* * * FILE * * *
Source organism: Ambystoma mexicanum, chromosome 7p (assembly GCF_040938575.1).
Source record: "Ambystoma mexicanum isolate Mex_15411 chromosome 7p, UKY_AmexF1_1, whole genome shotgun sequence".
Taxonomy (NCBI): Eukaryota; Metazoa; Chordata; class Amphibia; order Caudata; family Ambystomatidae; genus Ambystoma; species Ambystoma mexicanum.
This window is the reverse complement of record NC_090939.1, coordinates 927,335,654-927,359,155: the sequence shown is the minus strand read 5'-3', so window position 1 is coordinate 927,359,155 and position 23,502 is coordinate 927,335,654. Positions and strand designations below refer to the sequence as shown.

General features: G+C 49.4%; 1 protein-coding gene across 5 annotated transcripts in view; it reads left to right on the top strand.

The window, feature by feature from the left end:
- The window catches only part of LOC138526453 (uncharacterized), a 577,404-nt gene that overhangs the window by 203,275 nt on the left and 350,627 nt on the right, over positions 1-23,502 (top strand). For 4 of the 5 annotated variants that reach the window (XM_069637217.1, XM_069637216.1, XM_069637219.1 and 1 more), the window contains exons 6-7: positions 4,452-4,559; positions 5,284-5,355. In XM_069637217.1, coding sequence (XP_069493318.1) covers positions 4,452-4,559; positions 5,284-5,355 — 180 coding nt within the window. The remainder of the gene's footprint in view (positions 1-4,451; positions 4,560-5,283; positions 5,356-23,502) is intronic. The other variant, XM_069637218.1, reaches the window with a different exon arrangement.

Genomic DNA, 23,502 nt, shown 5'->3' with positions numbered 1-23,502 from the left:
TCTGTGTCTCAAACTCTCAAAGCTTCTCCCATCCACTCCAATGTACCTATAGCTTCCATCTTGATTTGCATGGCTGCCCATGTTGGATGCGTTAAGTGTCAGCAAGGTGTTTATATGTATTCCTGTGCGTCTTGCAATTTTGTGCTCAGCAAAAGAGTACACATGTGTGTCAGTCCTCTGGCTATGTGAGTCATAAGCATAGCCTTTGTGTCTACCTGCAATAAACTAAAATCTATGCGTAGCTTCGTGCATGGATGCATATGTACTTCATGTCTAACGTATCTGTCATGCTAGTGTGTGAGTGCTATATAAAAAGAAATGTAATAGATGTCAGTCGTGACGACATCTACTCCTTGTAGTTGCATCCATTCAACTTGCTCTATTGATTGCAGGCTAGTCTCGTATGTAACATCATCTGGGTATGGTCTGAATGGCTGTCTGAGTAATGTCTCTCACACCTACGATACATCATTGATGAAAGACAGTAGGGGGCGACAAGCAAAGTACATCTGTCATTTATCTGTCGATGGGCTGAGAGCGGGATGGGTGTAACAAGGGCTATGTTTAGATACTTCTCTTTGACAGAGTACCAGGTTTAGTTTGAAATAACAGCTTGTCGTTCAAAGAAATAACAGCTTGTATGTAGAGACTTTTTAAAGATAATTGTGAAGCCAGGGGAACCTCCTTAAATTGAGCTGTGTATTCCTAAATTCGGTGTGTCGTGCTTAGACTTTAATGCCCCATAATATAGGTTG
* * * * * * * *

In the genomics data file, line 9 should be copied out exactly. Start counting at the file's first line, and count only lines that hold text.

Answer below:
TCTGTGTCTCAAACTCTCAAAGCTTCTCCCATCCACTCCAATGTACCTATAGCTTCCATCTTGATTTGCATGGCTGCCCATGTTGGATGCGTTAAGTGTCAGCAAGGTGTTTATATGTATTCCTGTGCGTCTTGCAATTTTGTGCTCAGCAAAAGAGTACACATGTGTGTCAGTCCTCTGGCTATGTGAGTCATAAGCATAGCCTTTGTGTCTACCTGCAATAAACTAAAATCTATGCGTAGCTTCGTGCATGGATGCATATGTACTTCATGTCTAACGTATCTGTCATGCTAGTGTGTGAGTGCTATATAAAAAGAAATGTAATAGATGTCAGTCGTGACGACATCTACTCCTTGTAGTTGCATCCATTCAACTTGCTCTATTGATTGCAGGCTAGTCTCGTATGTAACATCATCTGGGTATGGTCTGAATGGCTGTCTGAGTAATGTCTCTCACACCTACGATACATCATTGATGAAAGACAGTAGGGGGCGACAAGCAAAGTACATCTGTCATTTATCTGTCGATGGGCTGAGAGCGGGATGGGTGTAACAAGGGCTATGTTTAGATACTTCTCTTTGACAGAGTACCAGGTTTAGTTTGAAATAACAGCTTGTCGTTCAAAGAAATAACAGCTTGTATGTAGAGACTTTTTAAAGATAATTGTGAAGCCAGGGGAACCTCCTTAAATTGAGCTGTGTATTCCTAAATTCGGTGTGTCGTGCTTAGACTTTAATGCCCCATAATATAGGTTG